Cause for celebration: Hicham Yezza is free
Some good news: I’ve just heard that Hicham Yezza has been freed from prison.
Hicham, a member of staff in the Faculty of Modern Languages at Nottingham University, was arrested under the Terrorism Act 2000 on 14 May 2008.
As reported on the website of the campaign to free him:
“The reason for the arrests – only revealed after several days – was apparently because Hich possessed on his office computer an open-source, edited version of a document called ‘The Al-Qaeda Training Manual‘, which Rizwaan had downloaded from the U.S. Department of Justice website and passed on to Hich, who was helping him draft his PhD proposal. It was later revealed that a more detailed version of the same document, is available to buy in book form on Amazon.com.”
Hicham was detained for six days without charge, suffering around twenty hours of interrogation, before his release on 20 May 2008.
Minutes after his ‘release’, Hicham was re-arrested under the Immigration Acts in a move rightly condemned as ‘highly political and suspect’ by his friends. The Home Office intended to fast-track his deportation after he had lived in the UK for very nearly thirteen years.
During the next period of time he was moved from immigration detention centre to immigration detention centre around the UK, reportedly spending twenty-five hours in escort vans which those of us involved in supporting immigration detainees know is not anomalous but is typical of their treatment: a practice known as ‘detainee ghosting’, it very frequently disrupts the detainee’s access to legal advice and representation, particularly when there are moves between different UK jurisdictions, not to mention exhausting and even traumatizing the disorientated detainee.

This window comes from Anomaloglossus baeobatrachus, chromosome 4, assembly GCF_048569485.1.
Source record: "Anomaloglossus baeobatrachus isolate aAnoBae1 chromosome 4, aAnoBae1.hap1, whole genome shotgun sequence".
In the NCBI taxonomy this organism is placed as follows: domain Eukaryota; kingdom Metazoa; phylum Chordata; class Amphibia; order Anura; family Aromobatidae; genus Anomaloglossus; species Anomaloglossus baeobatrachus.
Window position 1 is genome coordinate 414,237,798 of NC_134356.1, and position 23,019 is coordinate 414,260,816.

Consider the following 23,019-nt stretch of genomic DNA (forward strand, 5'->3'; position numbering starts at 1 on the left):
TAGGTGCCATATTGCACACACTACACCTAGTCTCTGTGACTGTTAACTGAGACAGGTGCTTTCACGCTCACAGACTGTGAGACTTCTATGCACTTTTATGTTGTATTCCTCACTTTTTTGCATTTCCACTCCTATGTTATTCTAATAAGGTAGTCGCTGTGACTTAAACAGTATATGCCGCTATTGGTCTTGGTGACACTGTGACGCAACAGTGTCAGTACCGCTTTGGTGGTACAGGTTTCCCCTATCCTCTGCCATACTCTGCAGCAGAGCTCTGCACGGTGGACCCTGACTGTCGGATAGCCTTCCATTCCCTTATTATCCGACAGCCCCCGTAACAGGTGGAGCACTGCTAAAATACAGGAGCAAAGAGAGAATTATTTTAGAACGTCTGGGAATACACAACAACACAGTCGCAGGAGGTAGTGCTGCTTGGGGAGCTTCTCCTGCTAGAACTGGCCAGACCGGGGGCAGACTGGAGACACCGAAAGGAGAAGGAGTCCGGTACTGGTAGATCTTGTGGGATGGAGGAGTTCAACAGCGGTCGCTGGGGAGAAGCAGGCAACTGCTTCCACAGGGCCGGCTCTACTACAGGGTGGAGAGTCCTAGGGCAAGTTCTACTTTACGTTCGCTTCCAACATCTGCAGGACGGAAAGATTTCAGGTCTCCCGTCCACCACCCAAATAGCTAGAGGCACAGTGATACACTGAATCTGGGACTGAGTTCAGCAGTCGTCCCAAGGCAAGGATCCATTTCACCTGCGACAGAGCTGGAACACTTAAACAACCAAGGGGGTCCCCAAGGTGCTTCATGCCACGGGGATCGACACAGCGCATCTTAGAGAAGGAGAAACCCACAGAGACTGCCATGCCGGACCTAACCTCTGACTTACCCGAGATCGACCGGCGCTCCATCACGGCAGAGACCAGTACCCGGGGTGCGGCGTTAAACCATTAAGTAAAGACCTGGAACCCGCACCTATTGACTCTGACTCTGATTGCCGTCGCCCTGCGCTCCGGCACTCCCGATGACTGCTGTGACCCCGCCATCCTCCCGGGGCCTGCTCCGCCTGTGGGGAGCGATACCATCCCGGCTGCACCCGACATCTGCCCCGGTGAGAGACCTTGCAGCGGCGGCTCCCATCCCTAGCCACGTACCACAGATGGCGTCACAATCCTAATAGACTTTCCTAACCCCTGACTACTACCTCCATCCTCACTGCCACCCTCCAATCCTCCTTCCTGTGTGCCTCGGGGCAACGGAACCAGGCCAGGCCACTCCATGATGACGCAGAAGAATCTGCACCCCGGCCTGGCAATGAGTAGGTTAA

His deportation halted by a successful legal challenge, Hicham was charged in March 2009 with avoidance of immigration control under the Immigration Acts. He was sentenced to nine months in prison. At 2 AM this morning, news was circulated that Hicham is finally free! Hopefully he will now be able to go back to doing what he loved before he was imprisoned; playing an active part in university life by serving on the University Senate and Student’s Union Executive Committee; nurturing languages and cultural exchange as President and Co-founder of the Arabic Society and editor of a magazine for international students and taking part in the arts as a founding member of an artistic troupe and actor at Nottingham Arts Theatre.
Just how free we all are, though, must remain deeply questionable: what freedom do we have when a friend – who seems to me to tick all the boxes of being what many would consider to be a model citizen, constructively active in the educational, political and cultural life of the UK – can be not only denied the academic freedom of possessing or researching materials connected to global politics but actually detained for days without charge and interrogated for doing so? What freedom is there here when the immigration acts are being used to subject individuals here to detention, 'ghosting' and lack of access to justice? And what freedom do we have when draconian laws cited by the government to ‘protect our borders’ are used in an apparently vindictive way to remove individuals’ freedom if not their very right to stay here?
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